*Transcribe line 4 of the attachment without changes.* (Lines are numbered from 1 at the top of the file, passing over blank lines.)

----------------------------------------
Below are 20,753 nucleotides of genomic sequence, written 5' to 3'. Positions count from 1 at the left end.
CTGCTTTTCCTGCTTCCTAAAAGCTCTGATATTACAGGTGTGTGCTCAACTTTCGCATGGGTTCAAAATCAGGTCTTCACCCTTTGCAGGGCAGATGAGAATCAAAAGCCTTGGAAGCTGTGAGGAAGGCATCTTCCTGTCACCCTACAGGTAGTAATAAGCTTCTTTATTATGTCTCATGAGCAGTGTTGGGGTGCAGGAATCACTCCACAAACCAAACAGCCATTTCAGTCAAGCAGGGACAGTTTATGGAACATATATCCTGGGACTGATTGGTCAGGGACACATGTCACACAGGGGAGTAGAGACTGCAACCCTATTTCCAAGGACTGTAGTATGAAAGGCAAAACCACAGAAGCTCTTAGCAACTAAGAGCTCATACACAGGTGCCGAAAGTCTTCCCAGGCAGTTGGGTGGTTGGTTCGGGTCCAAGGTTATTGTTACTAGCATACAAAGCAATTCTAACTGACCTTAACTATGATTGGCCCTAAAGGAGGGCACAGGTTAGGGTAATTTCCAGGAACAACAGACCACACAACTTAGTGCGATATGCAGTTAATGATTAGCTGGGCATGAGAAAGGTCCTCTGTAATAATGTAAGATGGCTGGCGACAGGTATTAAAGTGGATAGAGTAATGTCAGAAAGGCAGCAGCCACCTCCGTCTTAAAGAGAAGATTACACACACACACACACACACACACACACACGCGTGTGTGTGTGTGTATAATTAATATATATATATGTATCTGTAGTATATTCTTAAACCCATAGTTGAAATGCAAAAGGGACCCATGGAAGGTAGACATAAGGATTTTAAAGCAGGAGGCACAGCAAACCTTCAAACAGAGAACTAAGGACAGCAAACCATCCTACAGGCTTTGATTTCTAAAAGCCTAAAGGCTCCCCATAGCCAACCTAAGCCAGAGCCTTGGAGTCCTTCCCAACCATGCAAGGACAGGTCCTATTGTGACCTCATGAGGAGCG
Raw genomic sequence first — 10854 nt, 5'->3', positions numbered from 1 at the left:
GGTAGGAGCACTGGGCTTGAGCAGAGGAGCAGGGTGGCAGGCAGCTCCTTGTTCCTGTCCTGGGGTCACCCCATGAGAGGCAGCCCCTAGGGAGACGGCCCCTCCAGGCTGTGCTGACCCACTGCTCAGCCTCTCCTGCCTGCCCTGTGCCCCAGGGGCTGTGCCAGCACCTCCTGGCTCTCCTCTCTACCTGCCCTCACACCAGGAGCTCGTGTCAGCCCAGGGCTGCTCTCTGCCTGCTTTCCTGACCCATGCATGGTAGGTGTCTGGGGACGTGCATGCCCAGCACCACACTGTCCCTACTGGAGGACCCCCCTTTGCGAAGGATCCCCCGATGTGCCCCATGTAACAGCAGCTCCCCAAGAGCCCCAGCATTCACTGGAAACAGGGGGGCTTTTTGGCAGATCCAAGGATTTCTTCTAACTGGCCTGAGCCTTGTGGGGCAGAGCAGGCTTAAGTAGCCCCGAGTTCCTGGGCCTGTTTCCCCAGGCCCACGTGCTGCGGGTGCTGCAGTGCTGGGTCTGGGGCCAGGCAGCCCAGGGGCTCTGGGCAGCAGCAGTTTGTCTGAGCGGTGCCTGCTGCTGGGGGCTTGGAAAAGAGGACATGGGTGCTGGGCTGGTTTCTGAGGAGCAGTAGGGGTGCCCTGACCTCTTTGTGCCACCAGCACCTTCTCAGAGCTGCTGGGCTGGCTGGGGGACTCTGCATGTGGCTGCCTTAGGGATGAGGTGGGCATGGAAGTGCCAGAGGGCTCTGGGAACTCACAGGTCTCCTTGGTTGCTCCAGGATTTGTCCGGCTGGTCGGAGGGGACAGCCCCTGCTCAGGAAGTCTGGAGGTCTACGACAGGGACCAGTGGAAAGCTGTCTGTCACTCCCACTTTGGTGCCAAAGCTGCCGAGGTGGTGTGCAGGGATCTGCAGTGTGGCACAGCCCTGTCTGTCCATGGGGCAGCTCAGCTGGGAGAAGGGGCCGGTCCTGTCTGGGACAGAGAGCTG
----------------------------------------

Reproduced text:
GGTAGGAGCACTGGGCTTGAGCAGAGGAGCAGGGTGGCAGGCAGCTCCTTGTTCCTGTCCTGGGGTCACCCCATGAGAGGCAGCCCCTAGGGAGACGGCCCCTCCAGGCTGTGCTGACCCACTGCTCAGCCTCTCCTGCCTGCCCTGTGCCCCAGGGGCTGTGCCAGCACCTCCTGGCTCTCCTCTCTACCTGCCCTCACACCAGGAGCTCGTGTCAGCCCAGGGCTGCTCTCTGCCTGCTTTCCTGACCCATGCATGGTAGGTGTCTGGGGACGTGCATGCCCAGCACCACACTGTCCCTACTGGAGGACCCCCCTTTGCGAAGGATCCCCCGATGTGCCCCATGTAACAGCAGCTCCCCAAGAGCCCCAGCATTCACTGGAAACAGGGGGGCTTTTTGGCAGATCCAAGGATTTCTTCTAACTGGCCTGAGCCTTGTGGGGCAGAGCAGGCTTAAGTAGCCCCGAGTTCCTGGGCCTGTTTCCCCAGGCCCACGTGCTGCGGGTGCTGCAGTGCTGGGTCTGGGGCCAGGCAGCCCAGGGGCTCTGGGCAGCAGCAGTTTGTCTGAGCGGTGCCTGCTGCTGGGGGCTTGGAAAAGAGGACATGGGTGCTGGGCTGGTTTCTGAGGAGCAGTAGGGGTGCCCTGACCTCTTTGTGCCACCAGCACCTTCTCAGAGCTGCTGGGCTGGCTGGGGGACTCTGCATGTGGCTGCCTTAGGGATGAGGTGGGCATGGAAGTGCCAGAGGGCTCTGGGAACTCACAGGTCTCCTTGGTTGCTCCAGGATTTGTCCGGCTGGTCGGAGGGGACAGCCCCTGCTCAGGAAGTCTGGAGGTCTACGACAGGGACCAGTGGAAAGCTGTCTGTCACTCCCACTTTGGTGCCAAAGCTGCCGAGGTGGTGTGCAGGGATCTGCAGTGTGGCACAGCCCTGTCTGTCCATGGGGCAGCTCAGCTGGGAGAAGGGGCCGGTCCTGTCTGGGACAGAGAGCTG